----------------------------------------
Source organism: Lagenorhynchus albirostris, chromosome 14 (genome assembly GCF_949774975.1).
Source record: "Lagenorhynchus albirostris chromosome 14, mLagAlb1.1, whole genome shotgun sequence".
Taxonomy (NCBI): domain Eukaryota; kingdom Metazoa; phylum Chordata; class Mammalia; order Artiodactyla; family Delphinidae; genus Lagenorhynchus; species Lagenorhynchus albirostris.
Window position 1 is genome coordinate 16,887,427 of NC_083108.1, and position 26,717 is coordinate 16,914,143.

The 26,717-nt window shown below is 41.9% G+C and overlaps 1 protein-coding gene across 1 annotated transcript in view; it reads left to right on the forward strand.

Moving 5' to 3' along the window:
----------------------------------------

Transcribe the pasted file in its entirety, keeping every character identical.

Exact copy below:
Source organism: Lagenorhynchus albirostris, chromosome 14 (genome assembly GCF_949774975.1).
Source record: "Lagenorhynchus albirostris chromosome 14, mLagAlb1.1, whole genome shotgun sequence".
Taxonomy (NCBI): domain Eukaryota; kingdom Metazoa; phylum Chordata; class Mammalia; order Artiodactyla; family Delphinidae; genus Lagenorhynchus; species Lagenorhynchus albirostris.
Window position 1 is genome coordinate 16,887,427 of NC_083108.1, and position 26,717 is coordinate 16,914,143.

The 26,717-nt window shown below is 41.9% G+C and overlaps 1 protein-coding gene across 1 annotated transcript in view; it reads left to right on the forward strand.

Moving 5' to 3' along the window: